Riding fixed-gear for the first time

Here are some tips for when you start riding a fixed-gear. Start out by riding a regular free-wheeling bike, but don't ever coast. This will get you used to pedalling around corners, as well as get you thinking about stopping and starting off at traffic lights. Once you are confident with this, swap to the fixed-gear bike, but with at least one brake. Take it easy, and beware of times when you might be tempted to stop pedalling, such as when

  • you look behind you to see what traffic is there before changing lanes
  • you ride over a particularly bumpy part of the cycle way
  • someone unexpectedly steps into your path

Any time you sub-consciously stop pedalling, you are likely to get 'kicked' by the pedals. At the very least this is a bit of a shock, but you might end up on the top bar (ouch) or on the road (double ouch).

As you get used to riding fixed-gear, reduce the amount you use the brake. Eventually, if you are brave enough, remove the brake altogether. I personally prefer having a brake because I lack the skill to stop quickly without one. Some people have the skill to lock up the rear wheel and skid, which is pretty impressive. Respect!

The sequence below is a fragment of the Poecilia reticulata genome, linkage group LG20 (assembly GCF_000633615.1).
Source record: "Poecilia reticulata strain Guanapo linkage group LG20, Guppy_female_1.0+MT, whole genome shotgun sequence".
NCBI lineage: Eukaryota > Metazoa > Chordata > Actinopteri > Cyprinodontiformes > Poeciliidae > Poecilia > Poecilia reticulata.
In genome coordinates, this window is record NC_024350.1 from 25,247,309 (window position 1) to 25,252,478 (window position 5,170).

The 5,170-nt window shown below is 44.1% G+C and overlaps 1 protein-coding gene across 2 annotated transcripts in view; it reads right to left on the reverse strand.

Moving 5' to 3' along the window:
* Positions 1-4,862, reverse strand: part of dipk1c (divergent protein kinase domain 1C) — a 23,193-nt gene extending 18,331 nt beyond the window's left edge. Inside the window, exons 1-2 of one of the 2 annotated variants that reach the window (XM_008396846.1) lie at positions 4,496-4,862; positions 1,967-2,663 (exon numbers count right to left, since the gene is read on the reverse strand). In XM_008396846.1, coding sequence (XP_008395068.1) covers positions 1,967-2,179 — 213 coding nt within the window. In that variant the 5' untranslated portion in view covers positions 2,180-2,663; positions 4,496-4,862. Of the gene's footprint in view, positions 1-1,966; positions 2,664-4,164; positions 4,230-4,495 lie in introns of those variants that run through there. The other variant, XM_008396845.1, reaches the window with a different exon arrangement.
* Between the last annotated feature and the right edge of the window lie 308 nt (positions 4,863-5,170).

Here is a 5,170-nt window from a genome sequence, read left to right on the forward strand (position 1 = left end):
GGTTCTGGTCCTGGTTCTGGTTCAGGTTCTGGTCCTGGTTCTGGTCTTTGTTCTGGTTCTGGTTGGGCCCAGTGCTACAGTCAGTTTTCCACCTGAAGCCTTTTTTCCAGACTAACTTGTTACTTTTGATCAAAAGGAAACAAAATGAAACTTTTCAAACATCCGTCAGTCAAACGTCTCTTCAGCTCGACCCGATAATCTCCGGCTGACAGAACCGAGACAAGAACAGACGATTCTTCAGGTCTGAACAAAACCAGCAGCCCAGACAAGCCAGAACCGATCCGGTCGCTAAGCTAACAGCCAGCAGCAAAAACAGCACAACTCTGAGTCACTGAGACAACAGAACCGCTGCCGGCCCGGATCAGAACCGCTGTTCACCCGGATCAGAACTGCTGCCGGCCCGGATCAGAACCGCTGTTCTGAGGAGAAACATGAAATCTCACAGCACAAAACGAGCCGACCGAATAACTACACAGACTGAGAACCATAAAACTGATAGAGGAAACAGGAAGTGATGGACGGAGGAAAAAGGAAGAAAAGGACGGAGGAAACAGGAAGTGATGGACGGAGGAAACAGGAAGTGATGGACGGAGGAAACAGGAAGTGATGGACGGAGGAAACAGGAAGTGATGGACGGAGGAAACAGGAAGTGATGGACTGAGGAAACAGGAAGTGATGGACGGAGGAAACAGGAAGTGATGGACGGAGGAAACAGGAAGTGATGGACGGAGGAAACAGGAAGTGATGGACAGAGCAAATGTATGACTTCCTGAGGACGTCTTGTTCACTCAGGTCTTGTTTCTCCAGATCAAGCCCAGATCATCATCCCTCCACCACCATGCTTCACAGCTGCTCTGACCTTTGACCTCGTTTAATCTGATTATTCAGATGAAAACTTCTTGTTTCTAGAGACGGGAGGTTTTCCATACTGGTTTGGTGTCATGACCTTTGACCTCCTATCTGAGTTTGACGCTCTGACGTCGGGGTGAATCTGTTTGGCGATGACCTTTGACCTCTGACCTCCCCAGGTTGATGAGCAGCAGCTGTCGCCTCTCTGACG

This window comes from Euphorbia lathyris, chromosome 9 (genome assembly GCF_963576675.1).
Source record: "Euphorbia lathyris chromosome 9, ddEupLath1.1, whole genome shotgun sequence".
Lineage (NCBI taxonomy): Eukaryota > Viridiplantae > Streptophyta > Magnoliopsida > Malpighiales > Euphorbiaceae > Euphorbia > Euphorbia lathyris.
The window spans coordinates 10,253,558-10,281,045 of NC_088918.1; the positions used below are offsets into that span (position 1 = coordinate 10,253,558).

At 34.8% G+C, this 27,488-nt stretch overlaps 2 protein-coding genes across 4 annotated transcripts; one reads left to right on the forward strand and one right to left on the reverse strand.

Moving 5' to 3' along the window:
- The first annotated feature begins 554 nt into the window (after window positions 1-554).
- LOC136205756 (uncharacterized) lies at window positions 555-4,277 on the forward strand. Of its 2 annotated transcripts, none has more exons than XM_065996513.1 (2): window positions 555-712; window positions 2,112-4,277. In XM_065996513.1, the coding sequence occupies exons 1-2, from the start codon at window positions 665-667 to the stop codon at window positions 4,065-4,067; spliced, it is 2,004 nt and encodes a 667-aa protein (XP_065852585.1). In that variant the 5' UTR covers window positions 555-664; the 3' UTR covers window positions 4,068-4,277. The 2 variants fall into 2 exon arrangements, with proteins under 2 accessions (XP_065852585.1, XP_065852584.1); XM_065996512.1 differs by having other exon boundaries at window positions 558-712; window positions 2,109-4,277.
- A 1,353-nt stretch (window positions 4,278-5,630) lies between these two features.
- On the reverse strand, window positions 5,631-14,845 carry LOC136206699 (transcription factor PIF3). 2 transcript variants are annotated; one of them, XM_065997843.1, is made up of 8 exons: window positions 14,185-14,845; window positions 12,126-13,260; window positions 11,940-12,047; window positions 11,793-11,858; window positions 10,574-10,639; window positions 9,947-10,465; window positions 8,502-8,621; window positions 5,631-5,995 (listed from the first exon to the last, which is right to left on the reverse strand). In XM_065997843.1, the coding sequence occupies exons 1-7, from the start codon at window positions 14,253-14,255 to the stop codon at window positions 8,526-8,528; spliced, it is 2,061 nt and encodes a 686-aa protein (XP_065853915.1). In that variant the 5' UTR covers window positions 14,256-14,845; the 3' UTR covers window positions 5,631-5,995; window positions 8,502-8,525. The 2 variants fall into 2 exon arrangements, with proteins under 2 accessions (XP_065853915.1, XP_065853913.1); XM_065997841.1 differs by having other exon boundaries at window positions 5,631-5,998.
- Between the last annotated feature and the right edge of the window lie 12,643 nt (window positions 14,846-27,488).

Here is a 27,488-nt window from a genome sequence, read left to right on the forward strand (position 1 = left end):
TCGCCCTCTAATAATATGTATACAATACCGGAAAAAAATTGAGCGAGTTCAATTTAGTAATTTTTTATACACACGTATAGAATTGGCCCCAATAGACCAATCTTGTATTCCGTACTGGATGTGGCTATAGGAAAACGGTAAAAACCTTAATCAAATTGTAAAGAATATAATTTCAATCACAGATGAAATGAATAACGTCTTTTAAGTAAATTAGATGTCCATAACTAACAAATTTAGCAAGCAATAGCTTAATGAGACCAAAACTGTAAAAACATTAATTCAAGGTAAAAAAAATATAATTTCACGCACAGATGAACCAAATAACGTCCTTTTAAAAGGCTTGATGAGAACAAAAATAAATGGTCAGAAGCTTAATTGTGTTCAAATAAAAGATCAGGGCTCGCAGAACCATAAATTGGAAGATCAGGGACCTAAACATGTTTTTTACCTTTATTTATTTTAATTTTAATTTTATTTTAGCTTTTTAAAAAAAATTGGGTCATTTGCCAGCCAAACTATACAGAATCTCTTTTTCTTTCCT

Riding fixed-gear and the law

Depending on where you are in the world riding on the road with a single brake or no brake at all may be illegal. For the situation in New Zealand, you might like to have a look at the New Zealand transport agency website. In particular Your cycle must have good brakes on the front and back wheels. (If the cycle was made before 1 January 1988, the law only requires a brake on the back wheel.)

First Gear is copyright 2006-2008
Martin van den Nieuwelaar
Last updated 27 Sep 2012

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